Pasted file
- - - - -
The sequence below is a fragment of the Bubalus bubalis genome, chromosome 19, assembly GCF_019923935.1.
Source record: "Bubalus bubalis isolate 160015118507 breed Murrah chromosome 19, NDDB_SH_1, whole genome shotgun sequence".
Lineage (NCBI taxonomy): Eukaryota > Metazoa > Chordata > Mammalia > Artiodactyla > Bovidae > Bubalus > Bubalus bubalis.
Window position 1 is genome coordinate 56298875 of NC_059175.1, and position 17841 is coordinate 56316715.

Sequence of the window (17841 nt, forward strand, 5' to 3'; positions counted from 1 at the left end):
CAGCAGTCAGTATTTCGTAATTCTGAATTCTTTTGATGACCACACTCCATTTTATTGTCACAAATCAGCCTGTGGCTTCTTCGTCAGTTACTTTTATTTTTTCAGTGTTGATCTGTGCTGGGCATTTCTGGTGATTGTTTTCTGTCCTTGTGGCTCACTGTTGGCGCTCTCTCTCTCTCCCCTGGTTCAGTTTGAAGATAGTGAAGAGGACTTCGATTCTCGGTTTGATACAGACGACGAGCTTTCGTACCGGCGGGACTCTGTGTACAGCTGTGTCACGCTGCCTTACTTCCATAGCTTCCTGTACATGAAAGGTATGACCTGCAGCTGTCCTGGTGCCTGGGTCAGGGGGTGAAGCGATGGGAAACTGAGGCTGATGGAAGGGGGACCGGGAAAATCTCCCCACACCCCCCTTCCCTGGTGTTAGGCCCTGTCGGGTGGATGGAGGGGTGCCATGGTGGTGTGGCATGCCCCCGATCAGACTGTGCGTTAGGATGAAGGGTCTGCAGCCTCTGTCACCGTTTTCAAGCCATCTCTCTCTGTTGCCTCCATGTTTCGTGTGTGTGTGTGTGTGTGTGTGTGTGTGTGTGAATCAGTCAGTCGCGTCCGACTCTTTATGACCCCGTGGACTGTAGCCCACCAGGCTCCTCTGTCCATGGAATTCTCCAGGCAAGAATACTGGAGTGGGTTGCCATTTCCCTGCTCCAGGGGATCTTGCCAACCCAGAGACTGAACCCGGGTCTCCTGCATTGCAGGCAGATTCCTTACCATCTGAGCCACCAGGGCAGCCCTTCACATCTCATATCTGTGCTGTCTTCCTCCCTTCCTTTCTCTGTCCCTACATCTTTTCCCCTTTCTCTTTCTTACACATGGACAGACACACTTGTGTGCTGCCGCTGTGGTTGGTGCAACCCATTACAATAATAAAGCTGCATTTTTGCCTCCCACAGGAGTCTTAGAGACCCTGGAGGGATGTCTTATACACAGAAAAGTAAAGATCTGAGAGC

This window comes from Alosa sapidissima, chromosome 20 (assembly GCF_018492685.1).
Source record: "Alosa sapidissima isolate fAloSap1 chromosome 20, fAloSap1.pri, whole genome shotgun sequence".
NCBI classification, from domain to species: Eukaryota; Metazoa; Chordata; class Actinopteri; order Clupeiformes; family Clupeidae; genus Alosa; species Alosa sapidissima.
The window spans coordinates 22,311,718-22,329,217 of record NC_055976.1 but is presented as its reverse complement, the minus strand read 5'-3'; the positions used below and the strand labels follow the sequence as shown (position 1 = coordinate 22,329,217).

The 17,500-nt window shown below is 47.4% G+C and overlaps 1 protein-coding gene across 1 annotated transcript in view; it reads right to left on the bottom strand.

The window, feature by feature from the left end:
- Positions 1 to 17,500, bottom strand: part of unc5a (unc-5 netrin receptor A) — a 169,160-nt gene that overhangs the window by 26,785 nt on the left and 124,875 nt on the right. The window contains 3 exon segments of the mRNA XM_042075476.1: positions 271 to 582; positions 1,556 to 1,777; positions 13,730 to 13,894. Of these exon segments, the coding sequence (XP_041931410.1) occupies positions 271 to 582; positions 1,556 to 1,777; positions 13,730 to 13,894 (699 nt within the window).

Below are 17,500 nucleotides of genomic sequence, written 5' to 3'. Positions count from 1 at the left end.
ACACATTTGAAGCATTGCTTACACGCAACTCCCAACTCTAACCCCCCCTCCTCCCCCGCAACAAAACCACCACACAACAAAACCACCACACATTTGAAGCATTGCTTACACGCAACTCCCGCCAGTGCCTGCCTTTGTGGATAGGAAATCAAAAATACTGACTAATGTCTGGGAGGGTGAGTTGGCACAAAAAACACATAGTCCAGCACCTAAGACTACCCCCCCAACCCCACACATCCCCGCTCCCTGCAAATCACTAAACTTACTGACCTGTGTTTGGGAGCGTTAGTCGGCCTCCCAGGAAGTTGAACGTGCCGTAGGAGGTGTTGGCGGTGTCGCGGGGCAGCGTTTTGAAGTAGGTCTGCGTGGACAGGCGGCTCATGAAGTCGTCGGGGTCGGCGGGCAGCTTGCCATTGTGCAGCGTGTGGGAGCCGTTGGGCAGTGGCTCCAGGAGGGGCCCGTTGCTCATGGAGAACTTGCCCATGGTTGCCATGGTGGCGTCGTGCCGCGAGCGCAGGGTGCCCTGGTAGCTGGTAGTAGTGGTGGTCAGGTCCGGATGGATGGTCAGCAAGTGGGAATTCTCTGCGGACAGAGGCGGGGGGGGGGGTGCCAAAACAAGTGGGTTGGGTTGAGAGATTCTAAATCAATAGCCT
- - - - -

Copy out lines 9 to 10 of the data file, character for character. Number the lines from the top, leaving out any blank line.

NCBI classification, from domain to species: Eukaryota; Metazoa; Chordata; class Actinopteri; order Clupeiformes; family Clupeidae; genus Alosa; species Alosa sapidissima.
The window spans coordinates 22,311,718-22,329,217 of record NC_055976.1 but is presented as its reverse complement, the minus strand read 5'-3'; the positions used below and the strand labels follow the sequence as shown (position 1 = coordinate 22,329,217).